As mentioned a while ago, neodymium magnets have different gradings. If a person is not knowledgeable about its properties, it may cause harm since many factors can affect the neodymium magnet’s performance (e.g., coating, corrosion, temperature). A neodymium magnet being used beyond its maximum operating temperature can demagnetize and cause injuries.
Tips in Handling Neodymium magnets
- Wear protective gloves and goggles when handling bigger and stronger neodymium magnets
- Read and understand the grading of neodymium magnets
- Please do not leave children alone with neodymium magnets and keep neodymium magnets away from them as much as possible.
- Keep neodymium magnets away from pets.
- Maintain the neodymium magnet at a distance of at least 25 centimeters from electronic devices or items that may be attracted to neodymium magnets (pacemakers, watches, jewelry, etc.)
- Try to keep neodymium magnets away from navigational equipment as it can affect performance.
- Avoid drilling, sanding, or machining neodymium magnets as their dust is highly flammable.
- Please handle them with care and avoid impacting them. If you are trying to demagnetize a neodymium magnet and another magnet/object, slide the two in different directions. Do not try to separate them by pulling them apart, as this can cause impingement.
- Keep flammables and flames away from neodymium magnets.
- Stay attentive when using these neodymium magnets, especially if handling more than one.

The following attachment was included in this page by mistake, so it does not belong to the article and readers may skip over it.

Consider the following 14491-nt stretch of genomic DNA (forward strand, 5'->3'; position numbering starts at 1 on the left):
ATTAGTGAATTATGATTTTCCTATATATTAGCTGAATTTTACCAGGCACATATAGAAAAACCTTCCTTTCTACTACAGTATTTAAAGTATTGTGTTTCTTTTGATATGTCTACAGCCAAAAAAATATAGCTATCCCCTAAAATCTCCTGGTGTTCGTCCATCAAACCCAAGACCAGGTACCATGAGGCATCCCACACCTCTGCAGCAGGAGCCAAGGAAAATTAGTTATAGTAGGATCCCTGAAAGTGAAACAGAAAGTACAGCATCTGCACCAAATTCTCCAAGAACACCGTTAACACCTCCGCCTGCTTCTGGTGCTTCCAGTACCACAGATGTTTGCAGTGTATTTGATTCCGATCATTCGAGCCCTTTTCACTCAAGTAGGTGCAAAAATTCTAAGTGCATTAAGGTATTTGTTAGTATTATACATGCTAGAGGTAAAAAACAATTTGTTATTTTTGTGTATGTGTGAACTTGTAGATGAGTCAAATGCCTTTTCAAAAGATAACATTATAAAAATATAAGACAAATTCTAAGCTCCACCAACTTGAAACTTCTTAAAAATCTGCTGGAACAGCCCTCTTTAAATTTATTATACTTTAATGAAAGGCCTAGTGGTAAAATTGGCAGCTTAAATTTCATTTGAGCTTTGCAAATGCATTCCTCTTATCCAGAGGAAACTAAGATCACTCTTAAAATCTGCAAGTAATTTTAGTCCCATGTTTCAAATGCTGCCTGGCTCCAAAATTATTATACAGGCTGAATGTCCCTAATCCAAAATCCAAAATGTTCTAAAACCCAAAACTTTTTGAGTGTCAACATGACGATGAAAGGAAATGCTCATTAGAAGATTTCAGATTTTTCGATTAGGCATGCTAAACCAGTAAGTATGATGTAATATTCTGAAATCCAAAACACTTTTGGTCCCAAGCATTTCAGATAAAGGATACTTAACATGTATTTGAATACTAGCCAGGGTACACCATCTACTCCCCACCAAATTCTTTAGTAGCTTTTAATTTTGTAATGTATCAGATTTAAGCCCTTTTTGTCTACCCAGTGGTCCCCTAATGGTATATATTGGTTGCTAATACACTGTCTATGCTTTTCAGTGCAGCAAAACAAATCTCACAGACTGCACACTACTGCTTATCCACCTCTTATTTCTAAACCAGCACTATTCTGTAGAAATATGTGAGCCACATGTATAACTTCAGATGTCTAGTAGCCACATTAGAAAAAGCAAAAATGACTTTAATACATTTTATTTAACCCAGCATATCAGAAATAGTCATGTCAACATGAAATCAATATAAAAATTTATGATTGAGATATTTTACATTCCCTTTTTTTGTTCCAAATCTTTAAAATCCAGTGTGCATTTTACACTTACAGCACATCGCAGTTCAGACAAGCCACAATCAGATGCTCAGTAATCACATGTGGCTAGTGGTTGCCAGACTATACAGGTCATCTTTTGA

- If you are planning to store neodymium magnets, label and place them in containers that may reduce their magnetic force.
- Do not place them near temperatures above their maximum operating temperatures.
Neodymium magnets have been around for a long time. They are used in many industries and have increasingly been in demand. Although they have many applications, they also have many risks. Neodymium magnets are much stronger and can cover more considerable distances with their magnetism, making them unpredictable and dangerous compared to ordinary neodymium magnets. They can significantly affect electronics, healthcare devices, and navigational instruments. Other than that, they are brittle and produce highly flammable dust.
There should always be precaution and care when handling neodymium magnets. These precautions include wearing safety gear, reading about their properties, and staying attentive when using them.
As we progress towards innovation and increase our use of these neodymium magnets, we should always keep in mind that neodymium magnets have risks and dangers. Always seek professional tips and always try to communicate with your supplier regarding the care and handling of neodymium magnets.